Toronto: Indirect breastfeeding —using pumps to extract milk from the breasts —can expose babies to potential pathogens that increase the risk of asthma and other respiratory infections, a study claims. A breast pump is a mechanical device that lactating women use to extract milk from their breasts. Many mothers use them to continue breastfeeding after they return to work. It is also used to address a range of challenges parents may encounter breast feeding.
The research, published in the journal Cell Host & Microbe, suggests that the milk microbiota is affected by bacteria both from the infant’s mouth and from environmental sources such as breast pumps. The large-scale analysis showed that using pumped milk is associated with the depletion of oral bacteria and a higher abundance of potential pathogens compared with direct breastfeeding at the breast.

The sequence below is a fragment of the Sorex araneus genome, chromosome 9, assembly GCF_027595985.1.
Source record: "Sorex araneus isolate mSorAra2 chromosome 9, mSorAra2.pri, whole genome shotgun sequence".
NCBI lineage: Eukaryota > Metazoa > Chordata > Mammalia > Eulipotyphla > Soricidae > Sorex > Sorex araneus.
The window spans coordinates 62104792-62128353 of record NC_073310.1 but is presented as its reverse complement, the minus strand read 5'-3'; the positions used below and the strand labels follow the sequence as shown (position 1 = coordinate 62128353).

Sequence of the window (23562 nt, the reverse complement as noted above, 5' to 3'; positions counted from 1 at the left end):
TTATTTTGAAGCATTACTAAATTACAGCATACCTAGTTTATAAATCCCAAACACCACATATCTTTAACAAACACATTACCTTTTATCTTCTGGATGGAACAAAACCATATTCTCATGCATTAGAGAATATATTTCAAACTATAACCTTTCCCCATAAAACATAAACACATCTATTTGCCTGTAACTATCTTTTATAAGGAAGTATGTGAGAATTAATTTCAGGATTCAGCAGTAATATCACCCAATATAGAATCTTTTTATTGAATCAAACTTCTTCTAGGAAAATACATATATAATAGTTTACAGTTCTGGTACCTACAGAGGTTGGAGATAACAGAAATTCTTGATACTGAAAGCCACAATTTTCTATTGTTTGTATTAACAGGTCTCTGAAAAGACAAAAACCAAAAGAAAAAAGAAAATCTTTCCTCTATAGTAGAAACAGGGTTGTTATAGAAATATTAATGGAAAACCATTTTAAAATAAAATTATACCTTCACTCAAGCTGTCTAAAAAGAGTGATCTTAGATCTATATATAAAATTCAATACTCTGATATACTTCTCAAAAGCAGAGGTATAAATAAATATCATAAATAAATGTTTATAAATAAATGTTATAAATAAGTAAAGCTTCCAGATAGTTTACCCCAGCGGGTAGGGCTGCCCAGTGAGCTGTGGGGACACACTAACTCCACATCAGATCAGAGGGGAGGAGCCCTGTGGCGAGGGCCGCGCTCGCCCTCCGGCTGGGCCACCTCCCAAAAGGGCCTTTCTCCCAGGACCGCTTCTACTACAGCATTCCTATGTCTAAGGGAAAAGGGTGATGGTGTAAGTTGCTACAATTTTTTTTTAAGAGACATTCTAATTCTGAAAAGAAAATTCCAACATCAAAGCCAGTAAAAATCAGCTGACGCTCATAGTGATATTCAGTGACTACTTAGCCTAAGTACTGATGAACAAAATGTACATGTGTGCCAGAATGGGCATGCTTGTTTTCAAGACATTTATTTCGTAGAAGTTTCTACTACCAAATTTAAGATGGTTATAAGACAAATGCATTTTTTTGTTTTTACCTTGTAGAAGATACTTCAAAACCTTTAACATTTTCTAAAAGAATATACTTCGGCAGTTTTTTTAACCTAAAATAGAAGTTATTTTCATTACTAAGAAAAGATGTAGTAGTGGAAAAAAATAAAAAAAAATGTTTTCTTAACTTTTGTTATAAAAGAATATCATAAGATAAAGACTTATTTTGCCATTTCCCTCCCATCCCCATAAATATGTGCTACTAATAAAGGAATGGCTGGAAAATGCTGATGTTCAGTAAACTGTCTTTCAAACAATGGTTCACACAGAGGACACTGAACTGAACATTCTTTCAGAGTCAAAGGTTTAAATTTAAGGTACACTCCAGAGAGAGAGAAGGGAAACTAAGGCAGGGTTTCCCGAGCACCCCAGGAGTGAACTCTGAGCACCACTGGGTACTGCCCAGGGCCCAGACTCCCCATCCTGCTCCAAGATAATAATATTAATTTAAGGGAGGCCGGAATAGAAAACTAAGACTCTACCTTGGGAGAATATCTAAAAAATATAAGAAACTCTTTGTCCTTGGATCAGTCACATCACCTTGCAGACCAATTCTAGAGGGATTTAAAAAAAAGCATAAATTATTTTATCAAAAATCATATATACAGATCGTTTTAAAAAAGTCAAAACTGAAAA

“To our knowledge, this is among the largest studies of human milk microbiota performed to date,” said Meghan Azad, a researcher at the University of Manitoba in Canada. “This study considerably expands our understanding of the human milk microbiota and the factors that might influence it. The results will inspire new research about breastfeeding and human milk, especially related to pumping,” said Azad.
Although previously considered sterile, breastmilk is now known to contain a low abundance of bacteria. While the complexities of how maternal microbiota influence the infant microbiota are still unknown, this complex community of bacteria in breastmilk may help to establish the infant gut microbiota.
Disruptions in this process could alter the infant microbiota, causing predisposition to chronic diseases such as allergies, asthma, and obesity. Although recent studies on human milk microbiota suggest that it might be affected by various factors, these findings have not been reproduced in large-scale studies, and the determinants of milk microbiota are still mostly unknown.